Pirelli explains 2021 rule changes’ likely impact on the tyres

The British Grand Prix saw several dramatic tyre failures at the end of the race – an issue Pirelli partially attributed to “the biggest forces ever seen on tyres generated by the fastest Formula 1 cars in history.” And with the same generation of tyres set to carry over to next year, Pirelli boss Mario Isola has welcomed news that the rules for next season will reduce the downforce on the cars, and therefore the stress on the tyres.

Lewis Hamilton, Valtteri Bottas and Carlos Sainz all suffered sudden deflations in the last few laps of the race at Silverstone, which prompted Pirelli to investigate what had caused them. A long stint on the same rubber and the extreme forces generated by the current F1 cars were determined to be behind the issues.

Originally the current tyre compounds – which first ran in 2019 – were to be retired at the end of this year, replaced by 18 inch tyres for the new F1 regulations. But the coronavirus pandemic has delayed the new rules until 2022, meaning the current tyre generation will need to be used for an unexpected third year.

F1’s governing body the FIA announced back in May that downforce would be reduced for 2021 – a move Isola says is to be welcomed to avoid further potential problems with the tyres.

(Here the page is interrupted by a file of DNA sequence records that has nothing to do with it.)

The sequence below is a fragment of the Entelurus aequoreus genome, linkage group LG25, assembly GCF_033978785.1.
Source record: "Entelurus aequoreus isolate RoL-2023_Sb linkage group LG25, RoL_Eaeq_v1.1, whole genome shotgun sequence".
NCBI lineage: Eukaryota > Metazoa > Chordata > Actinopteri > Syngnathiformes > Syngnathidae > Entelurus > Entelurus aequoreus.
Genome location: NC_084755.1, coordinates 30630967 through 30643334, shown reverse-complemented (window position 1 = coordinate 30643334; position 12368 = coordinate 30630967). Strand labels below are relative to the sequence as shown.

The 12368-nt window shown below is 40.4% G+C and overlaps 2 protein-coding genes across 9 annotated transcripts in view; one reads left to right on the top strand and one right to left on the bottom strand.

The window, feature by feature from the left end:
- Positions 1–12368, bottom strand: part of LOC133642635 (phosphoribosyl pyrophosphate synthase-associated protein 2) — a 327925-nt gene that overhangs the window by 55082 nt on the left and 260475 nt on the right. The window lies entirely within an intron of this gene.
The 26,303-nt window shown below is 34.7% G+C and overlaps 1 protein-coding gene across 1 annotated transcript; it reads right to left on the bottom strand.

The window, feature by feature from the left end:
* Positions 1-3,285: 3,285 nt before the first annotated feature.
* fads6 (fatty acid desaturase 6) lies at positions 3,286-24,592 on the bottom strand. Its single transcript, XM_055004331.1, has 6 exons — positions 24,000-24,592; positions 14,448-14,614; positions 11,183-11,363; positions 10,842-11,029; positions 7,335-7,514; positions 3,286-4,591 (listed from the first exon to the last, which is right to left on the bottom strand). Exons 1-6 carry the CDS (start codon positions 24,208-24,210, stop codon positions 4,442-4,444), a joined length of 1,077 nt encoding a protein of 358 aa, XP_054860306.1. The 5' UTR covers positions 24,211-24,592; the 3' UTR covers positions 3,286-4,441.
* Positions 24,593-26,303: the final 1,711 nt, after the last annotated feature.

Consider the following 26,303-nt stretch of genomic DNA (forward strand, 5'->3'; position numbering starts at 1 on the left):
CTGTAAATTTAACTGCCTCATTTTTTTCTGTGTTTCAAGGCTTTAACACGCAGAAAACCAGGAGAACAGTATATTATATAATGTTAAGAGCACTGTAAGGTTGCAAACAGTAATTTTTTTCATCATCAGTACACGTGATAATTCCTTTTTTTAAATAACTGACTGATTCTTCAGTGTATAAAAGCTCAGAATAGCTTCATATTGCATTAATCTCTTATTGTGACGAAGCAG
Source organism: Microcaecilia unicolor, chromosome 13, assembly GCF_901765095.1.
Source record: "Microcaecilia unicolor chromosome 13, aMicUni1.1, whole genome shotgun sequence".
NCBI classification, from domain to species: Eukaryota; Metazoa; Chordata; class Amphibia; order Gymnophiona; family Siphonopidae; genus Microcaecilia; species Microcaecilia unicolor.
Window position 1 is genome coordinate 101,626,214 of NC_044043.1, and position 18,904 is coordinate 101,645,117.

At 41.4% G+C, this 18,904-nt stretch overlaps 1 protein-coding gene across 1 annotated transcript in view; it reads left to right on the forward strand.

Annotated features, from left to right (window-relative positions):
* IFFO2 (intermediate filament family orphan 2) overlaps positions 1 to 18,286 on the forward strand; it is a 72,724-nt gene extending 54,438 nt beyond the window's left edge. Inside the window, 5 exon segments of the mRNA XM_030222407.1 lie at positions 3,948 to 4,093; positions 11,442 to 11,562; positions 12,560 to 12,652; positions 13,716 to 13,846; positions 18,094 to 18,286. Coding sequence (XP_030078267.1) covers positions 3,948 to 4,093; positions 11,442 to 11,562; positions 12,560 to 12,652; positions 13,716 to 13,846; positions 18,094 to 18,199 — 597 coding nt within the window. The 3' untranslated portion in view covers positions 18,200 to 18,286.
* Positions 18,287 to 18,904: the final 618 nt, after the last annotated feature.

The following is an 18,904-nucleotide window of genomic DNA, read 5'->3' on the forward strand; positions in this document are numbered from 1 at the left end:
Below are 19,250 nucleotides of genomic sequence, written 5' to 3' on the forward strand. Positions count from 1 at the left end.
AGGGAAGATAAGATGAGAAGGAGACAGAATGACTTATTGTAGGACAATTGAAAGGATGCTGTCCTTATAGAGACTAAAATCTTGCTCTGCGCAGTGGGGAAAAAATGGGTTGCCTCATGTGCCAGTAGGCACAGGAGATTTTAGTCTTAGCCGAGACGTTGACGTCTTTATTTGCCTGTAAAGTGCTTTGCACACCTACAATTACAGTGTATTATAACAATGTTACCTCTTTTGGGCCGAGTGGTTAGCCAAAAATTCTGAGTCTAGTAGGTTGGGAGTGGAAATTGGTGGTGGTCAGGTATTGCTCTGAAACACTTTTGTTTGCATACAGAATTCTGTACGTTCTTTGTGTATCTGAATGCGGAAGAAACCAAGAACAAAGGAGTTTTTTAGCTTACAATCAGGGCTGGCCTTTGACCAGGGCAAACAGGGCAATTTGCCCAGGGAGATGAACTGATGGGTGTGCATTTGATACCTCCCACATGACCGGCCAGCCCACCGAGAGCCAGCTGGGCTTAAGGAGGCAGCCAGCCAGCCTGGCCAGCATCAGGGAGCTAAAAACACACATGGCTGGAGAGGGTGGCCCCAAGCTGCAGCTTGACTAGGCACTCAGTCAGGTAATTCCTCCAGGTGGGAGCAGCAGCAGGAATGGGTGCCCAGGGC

“We have cars with the highest level of downforce we have ever seen,” he explained.

“Having another step in the direction of reducing the level of downforce is for sure beneficial because with more downforce – and also considering [the construction will not have changed] for three years – the only reaction from our side is to increase the pressure, then we have side effects like overheating, blistering, for example, or additional degradation.

“And if we have a change in regulations that is helping that, it’s more than welcome,” he added.

The reduction in downforce for 2021 will be achieved by the reduction in the outer floor area. One concern is that less downforce could mean a higher level of slip as cars won’t be able to corner at such high speeds next season, but Isola dismissed this when asked after the Spanish Grand Prix.

“It’s a matter of balancing the car and making a proper set-up. In the past we had less downforce and we didn’t have any issues. It’s just that the teams have to work with a different car,” he concluded.

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